It's only in it's early stages, who knows what might happen.

Cheers

The Onanist
22nd May 2011, 10:17
It would be helpful if you could include the lightweight and $ per ton cif as this gives an indication of the financial state of the of the shipping industry! This is usually included on the websites of the big demo brokers (Braemar, Clarkson etc.)

SAL
22nd May 2011, 18:25
It would be helpful if you could include the lightweight and $ per ton cif as this gives an indication of the financial state of the of the shipping industry! This is usually included on the websites of the big demo brokers (Braemar, Clarkson etc.)


If I have the ldt then I will put it on as I have mentioned on the blog, it is not always the case that I have that information.

As regards the $ per ton, time restricts me in carrying out further detail information on the vessel.

Thanks

viking
23rd May 2011, 20:42
very informative

kasco
13th September 2011, 12:38
Sal
GREAT!
Thanks for your hard work.

Kasco

Mrslinarcos
8th November 2011, 00:47
Excellent work indeed. Will DISCOVERY SUN be heading to Alang or to a different location?

Mrslinarcos
14th January 2012, 22:59
So where did DISCOVEY SUN end up?? Last I had seen her on AIS/Vessel Tracker, she was off Colombo, Sri Lanka and that was it...that was in November last year. Anyone have any idea where she went?

Jacktar1
15th January 2012, 02:09
Discovery Sun ended up in Alang some time ago

Mrslinarcos
15th January 2012, 13:36
Interesting, I sent an email to Peter Knego and they said they hadn't seen her.

ixion
28th January 2013, 10:16
I wondered what and where are the active scrapyards left in the UK now both small and large and the capacities perhaps in terms of length of ship and level of activity ?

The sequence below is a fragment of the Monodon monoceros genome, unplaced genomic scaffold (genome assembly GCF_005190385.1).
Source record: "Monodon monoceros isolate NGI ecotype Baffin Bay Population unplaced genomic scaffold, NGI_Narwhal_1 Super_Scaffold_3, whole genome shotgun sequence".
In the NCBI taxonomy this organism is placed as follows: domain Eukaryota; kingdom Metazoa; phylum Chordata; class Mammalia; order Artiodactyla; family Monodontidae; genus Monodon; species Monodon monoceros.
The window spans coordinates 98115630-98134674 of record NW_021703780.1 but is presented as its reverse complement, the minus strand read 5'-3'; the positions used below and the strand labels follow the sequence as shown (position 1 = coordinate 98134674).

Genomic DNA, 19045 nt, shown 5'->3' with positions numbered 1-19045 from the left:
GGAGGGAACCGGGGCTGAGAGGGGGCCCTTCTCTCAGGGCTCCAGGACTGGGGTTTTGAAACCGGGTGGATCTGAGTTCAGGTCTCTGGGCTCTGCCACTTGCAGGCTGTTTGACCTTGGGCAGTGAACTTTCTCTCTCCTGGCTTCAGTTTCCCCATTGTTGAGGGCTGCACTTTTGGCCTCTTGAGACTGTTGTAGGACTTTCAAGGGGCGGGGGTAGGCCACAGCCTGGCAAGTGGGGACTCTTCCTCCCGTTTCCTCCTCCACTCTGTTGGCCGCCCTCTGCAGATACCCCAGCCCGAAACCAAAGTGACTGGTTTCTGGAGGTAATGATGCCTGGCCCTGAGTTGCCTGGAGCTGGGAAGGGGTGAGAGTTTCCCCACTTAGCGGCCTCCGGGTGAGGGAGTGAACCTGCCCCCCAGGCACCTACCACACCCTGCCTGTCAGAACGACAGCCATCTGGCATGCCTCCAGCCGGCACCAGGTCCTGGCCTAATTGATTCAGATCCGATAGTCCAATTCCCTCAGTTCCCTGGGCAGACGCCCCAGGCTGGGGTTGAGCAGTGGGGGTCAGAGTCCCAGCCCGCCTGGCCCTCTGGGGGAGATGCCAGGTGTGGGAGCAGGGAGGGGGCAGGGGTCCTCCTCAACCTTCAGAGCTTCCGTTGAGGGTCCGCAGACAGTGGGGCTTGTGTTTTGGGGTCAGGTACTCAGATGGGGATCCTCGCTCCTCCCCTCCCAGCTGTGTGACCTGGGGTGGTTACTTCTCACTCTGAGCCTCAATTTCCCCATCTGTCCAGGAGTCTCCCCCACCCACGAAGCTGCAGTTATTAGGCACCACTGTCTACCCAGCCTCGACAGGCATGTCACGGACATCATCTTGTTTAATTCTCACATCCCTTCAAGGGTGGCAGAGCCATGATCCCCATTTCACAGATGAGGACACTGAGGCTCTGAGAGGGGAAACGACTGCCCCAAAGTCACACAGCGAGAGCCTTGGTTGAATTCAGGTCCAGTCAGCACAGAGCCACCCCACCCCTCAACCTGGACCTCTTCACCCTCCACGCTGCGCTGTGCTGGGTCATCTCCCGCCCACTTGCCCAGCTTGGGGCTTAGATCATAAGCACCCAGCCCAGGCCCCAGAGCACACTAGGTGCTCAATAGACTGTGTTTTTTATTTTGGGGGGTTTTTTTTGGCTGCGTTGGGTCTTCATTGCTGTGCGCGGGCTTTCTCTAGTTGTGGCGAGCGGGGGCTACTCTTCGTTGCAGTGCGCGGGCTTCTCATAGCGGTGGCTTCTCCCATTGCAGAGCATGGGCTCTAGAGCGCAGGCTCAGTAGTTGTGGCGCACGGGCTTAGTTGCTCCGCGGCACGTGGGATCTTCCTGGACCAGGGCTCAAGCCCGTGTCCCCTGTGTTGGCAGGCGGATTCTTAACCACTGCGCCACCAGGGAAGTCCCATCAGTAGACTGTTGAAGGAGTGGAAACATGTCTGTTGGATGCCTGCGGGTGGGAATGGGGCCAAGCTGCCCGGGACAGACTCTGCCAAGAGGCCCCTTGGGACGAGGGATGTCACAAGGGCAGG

jmcg
28th January 2013, 14:10
Has any S/N one ever taken a ship to her final graveyard in Alang?

What are the protocols?

Is there a special delivery crew from her last port of discharge or from date of sale?.

Is she stripped of all the essentials at the anchorage at Bhavagnar prior to her final run to Alang anchorage?

Indian crew for the last thrust to the beach?

How long after beaching is crew released and how etc.?

I am fascinated by the sheer volume of breaking at Alang.

The AIS port tab will show vessels currently awaiting the final run up to the beach.

Only ever took one to the breakers - Roonagh Head to Castellon , Spain where we 'tied up' alongside.

Many thanks in advance.

BW

J(Gleam)(Gleam)

A.D.FROST
28th January 2013, 14:25
In the 70's when the CALEDONIA STAR was due to be scrapped.The lads flog everthing that was not fasten down incl. spares.Then the company change their mind and ended up doing one more trip so the lads had to sign back on so no one could find out what was missing.

Malky Glaister
30th January 2013, 08:33
Alang and other such breakers.

I have for some time wondered just how the really heavy bits of ship,usually at the stern, ie shafting are brought ashore.

I have seen the videos of twenty or so chaps carrying large plates ashore and have wondered how many dozens to carry or perhaps roll a VLCC's tail shaft ashore.

Any one know?

regards

Malky

jmcg
30th January 2013, 15:31
Malky

Yes I have seen an ILO presentation where it clearly showed how the heavy parts are recovered.


On the beach can be found windlasses and winches (ancient ) with huge coils of wire and ropes "bent" on. These are run out to the piece to be recovered and then it is hauled ashore to face the gas axe.

The "driver" of the windlass /winch sits under a makeshift cover of sorts.

Fascinating !

I still have it (the presentation on disc) somewhere. If I find it I will PM you should you wish to view.

BW

J(Gleam)(Gleam)